We live in a world in transition. And transition often leads to turmoil and turbulence. In such times, we need something strong. Stable. And secure. For 28 nations in Europe and North America, that pillar of strength is NATO. We are seeing tragic turmoil and turbulence just beyond NATO’s south eastern border. We have also recently seen renewed efforts by the international community to stop the terrible bloodshed in Syria. . . .
[E]very crisis around the world is different. And NATO cannot be the response for every crisis. But I do believe that NATO is the foundation on which any Ally or group of Allies can build their response to any crisis. Our political consultations. Our common standards and procedures. Our military command and control structures. And our common experiences in combat and in peace-keeping on three continents. All these make NATO unique. They mean that Allied nations stand ready to act. And that when they act, they can be more effective.
Today, in many parts of the world, Allies are acting under NATO’s command and control –often with partner nations. To safeguard security at home. And to help bring stability and safety to troubled areas of the world. In Afghanistan and Kosovo. In the Mediterranean and off the Horn of Africa. Over the Baltic states and near Turkey’s border.
This clearly demonstrates that NATO remains an essential source of stability in an unpredictable world. . . .
I cannot predict today what NATO’s next mission will be. But whatever the next challenge is, we need to remain ready to face it. To do that, I see three priorities.
- First, to maintain robust defence and deterrence.
- Second, to reaffirm the bond between Europe and North America and rebalance our relationship.
- And third, to bolster our global perspective and remain ready to work with partners and protect our values in our region and beyond. . . .
Collective defence and deterrence is the greatest responsibility of our Alliance. And it will always be a transatlantic task. Because the security of Europe and the security of North America are indivisible.
The nature of collective defence is not the same as it was when NATO was founded in 1949. The threats are not the same, and neither are the means to address them.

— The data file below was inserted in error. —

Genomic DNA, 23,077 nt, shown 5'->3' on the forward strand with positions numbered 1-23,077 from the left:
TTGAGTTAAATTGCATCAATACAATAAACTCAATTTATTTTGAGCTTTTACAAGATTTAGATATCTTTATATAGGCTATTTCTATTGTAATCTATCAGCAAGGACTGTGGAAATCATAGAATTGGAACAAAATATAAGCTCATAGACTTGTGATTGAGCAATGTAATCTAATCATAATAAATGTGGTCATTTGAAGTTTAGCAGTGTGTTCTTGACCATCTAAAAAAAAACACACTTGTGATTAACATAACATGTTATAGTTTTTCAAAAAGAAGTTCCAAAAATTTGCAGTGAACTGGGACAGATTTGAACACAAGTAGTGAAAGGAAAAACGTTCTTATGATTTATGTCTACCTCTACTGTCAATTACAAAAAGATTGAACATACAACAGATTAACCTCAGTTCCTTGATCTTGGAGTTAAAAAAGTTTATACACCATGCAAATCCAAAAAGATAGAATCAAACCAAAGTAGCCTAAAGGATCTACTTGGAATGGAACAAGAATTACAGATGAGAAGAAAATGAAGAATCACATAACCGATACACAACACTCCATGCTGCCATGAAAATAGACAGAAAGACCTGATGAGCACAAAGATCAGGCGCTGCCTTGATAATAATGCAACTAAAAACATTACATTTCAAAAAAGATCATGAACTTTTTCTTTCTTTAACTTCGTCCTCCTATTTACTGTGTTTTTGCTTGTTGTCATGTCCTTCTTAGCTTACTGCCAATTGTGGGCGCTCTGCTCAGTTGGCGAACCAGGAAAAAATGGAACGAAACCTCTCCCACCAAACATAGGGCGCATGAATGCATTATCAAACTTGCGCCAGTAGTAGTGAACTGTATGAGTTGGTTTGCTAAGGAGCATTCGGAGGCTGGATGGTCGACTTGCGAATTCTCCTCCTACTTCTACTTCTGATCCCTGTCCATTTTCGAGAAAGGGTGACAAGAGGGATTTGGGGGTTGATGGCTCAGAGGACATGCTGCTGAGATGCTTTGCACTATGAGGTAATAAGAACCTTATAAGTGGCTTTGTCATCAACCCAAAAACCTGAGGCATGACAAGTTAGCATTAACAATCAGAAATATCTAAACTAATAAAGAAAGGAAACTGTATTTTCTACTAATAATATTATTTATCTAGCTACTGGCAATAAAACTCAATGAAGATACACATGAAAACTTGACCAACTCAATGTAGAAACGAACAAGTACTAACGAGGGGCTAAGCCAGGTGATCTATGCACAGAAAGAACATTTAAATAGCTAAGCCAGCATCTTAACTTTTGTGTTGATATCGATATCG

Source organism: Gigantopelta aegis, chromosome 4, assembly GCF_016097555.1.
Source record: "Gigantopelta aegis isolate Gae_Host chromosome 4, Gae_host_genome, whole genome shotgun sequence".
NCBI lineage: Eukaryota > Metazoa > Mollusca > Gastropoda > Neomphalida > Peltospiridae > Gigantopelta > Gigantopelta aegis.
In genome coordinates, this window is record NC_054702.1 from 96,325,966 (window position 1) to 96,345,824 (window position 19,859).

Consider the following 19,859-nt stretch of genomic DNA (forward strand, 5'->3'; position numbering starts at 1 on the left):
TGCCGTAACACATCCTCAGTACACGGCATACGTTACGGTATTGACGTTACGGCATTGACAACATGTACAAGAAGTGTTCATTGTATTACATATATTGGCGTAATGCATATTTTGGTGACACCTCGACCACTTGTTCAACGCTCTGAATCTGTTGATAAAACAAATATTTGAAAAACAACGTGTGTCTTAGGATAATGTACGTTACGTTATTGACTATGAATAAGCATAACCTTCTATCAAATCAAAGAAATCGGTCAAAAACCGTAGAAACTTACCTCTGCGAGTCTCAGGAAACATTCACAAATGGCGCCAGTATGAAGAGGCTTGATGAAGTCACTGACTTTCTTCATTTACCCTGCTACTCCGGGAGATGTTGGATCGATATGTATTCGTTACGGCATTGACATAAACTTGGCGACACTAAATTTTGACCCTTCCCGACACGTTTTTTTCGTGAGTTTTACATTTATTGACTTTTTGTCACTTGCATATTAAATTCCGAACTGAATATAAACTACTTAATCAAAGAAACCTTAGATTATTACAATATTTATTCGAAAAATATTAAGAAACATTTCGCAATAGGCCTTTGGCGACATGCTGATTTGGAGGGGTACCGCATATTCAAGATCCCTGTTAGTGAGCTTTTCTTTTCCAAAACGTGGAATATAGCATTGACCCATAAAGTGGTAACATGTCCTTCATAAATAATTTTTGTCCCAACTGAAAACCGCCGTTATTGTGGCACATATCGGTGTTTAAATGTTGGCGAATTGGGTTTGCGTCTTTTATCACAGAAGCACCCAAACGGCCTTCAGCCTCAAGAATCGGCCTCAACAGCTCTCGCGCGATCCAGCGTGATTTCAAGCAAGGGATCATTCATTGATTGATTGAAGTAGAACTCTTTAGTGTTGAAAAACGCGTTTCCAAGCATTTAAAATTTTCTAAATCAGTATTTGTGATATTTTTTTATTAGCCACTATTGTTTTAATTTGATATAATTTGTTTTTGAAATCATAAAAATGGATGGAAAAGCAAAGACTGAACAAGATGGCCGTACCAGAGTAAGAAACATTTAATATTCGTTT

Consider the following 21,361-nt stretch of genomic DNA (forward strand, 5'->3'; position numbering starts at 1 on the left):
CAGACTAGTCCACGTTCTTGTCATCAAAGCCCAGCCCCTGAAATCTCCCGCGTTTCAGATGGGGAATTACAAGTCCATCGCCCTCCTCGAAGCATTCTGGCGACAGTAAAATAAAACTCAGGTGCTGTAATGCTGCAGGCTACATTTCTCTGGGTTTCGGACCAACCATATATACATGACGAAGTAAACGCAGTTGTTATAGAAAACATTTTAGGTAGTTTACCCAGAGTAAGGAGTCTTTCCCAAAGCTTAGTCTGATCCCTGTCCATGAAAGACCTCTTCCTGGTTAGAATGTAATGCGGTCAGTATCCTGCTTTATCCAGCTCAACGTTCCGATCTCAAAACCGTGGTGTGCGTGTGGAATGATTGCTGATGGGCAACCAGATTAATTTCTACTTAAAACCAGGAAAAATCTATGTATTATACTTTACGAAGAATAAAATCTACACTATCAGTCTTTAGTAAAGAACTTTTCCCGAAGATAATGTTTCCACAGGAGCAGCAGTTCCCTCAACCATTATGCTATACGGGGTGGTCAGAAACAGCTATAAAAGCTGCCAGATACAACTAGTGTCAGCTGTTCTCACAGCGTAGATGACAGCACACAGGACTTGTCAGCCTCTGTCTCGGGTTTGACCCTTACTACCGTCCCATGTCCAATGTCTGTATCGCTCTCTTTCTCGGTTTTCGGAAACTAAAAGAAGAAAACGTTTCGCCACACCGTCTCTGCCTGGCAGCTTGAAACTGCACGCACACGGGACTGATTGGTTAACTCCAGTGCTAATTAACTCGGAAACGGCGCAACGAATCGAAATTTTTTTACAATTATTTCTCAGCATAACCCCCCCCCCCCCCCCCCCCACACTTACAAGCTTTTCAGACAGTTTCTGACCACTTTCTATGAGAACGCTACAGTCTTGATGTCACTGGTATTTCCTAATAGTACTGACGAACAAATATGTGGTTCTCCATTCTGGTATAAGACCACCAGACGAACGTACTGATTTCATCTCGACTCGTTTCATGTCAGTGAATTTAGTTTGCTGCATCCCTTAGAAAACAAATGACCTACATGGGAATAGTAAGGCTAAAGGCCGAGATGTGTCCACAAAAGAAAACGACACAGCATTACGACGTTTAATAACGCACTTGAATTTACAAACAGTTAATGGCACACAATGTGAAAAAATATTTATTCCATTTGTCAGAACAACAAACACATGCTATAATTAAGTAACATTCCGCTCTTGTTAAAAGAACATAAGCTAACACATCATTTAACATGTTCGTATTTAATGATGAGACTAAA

To be frank, some of the capabilities we have, we don’t need. And some of the capabilities we need, we don’t have.
It is no longer sufficient to line up tanks along our borders to patrol and protect them. Today’s threats – and tomorrow’s – often come from the other side of the world, even from cyber space. And they come in many forms and guises. . . .
[W]e saw in Estonia in 2007 how cyber attacks can harm our economies and our security. We have made good progress in improving our cyber defences. For me, the next step should be to consider how we could assist Allies who come under cyber attack. I believe this, too, is modern collective defence. . . .
Our second priority is to strengthen the transatlantic relationship and rebalance the Alliance.
North America and Europe remain each other’s partner of choice. And we can only be fully effective by working together.
That’s why we must all continue to invest in our Alliance. And why we must all shoulder a fair share of the burden, just as we all share in the benefits. . . .
I would like to see European Allies playing their part to acquire more drones to improve surveillance. More large transport and air-to-air refuelling aircraft to enhance their ability to deploy on operations. And more upgraded radars on their ships so they can be integrated into our NATO missile defence.
To deliver a strong Europe we also need a strong European defence industrial base. So far, the European defence industry remains too national and too fragmented. This is why I welcome the European Commission’s proposals to enhance the industry’s efficiency and competitiveness. And to help it to fund research and develop new military technologies.
Finally, a strong Europe will require strong political will. To increase defence spending when our economies start to recover, as they will. To develop long-term procurement and investment programmes. And to assume more security responsibilities in Europe’s neighbourhood. . . .
Finally, our third priority is to develop a truly global perspective of security, and the partnerships to match that perspective. . . .
NATO’s unique expertise and experience means we are particularly well suited to helping countries manage difficult political transitions. Modernise their security sectors. Train their forces to deal with internal challenges. And assist them in operating together with their neighbours’ forces to manage crises together. Projecting stability without the need to project forces. That is good for our partners. And it’s good for our Allies too. . . .
I would also like to see NATO further develop co-operative relations with regional organizations – such as the Arab League, the Gulf Cooperation Council and the African Union. To contribute to regional security including, if they so wish, by developing their capacities to manage future crises.
All these steps will not lead to NATO becoming a global policeman. But they will lead to a better global understanding by NATO. And this is essential for NATO to be ready to deal with the security challenges of today’s globalised world.
Excerpts from “NATO: Ready, Robust, Rebalanced” speech by NATO Secretary General Anders Fogh Rasmussen at Carnegie Europe, September 19, 2013.